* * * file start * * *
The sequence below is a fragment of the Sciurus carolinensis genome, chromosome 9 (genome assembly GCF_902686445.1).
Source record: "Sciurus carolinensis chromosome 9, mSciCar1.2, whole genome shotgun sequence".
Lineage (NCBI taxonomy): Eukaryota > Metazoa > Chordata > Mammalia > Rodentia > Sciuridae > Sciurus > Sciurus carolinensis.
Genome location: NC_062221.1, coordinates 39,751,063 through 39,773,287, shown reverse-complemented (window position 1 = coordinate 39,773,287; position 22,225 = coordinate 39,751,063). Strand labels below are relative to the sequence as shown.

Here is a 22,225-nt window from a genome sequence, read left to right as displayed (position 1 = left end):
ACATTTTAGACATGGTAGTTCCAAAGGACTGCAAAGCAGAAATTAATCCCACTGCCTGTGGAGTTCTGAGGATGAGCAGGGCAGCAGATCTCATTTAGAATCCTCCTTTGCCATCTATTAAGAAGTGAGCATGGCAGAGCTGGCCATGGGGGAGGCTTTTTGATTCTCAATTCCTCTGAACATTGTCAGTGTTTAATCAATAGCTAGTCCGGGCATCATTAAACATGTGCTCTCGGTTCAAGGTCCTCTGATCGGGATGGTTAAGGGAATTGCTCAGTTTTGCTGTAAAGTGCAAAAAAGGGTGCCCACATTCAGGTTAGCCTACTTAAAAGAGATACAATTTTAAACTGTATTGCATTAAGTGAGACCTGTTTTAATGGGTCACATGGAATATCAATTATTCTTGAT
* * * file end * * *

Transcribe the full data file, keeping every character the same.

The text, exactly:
The sequence below is a fragment of the Sciurus carolinensis genome, chromosome 9 (genome assembly GCF_902686445.1).
Source record: "Sciurus carolinensis chromosome 9, mSciCar1.2, whole genome shotgun sequence".
Lineage (NCBI taxonomy): Eukaryota > Metazoa > Chordata > Mammalia > Rodentia > Sciuridae > Sciurus > Sciurus carolinensis.
Genome location: NC_062221.1, coordinates 39,751,063 through 39,773,287, shown reverse-complemented (window position 1 = coordinate 39,773,287; position 22,225 = coordinate 39,751,063). Strand labels below are relative to the sequence as shown.

Here is a 22,225-nt window from a genome sequence, read left to right as displayed (position 1 = left end):
ACATTTTAGACATGGTAGTTCCAAAGGACTGCAAAGCAGAAATTAATCCCACTGCCTGTGGAGTTCTGAGGATGAGCAGGGCAGCAGATCTCATTTAGAATCCTCCTTTGCCATCTATTAAGAAGTGAGCATGGCAGAGCTGGCCATGGGGGAGGCTTTTTGATTCTCAATTCCTCTGAACATTGTCAGTGTTTAATCAATAGCTAGTCCGGGCATCATTAAACATGTGCTCTCGGTTCAAGGTCCTCTGATCGGGATGGTTAAGGGAATTGCTCAGTTTTGCTGTAAAGTGCAAAAAAGGGTGCCCACATTCAGGTTAGCCTACTTAAAAGAGATACAATTTTAAACTGTATTGCATTAAGTGAGACCTGTTTTAATGGGTCACATGGAATATCAATTATTCTTGAT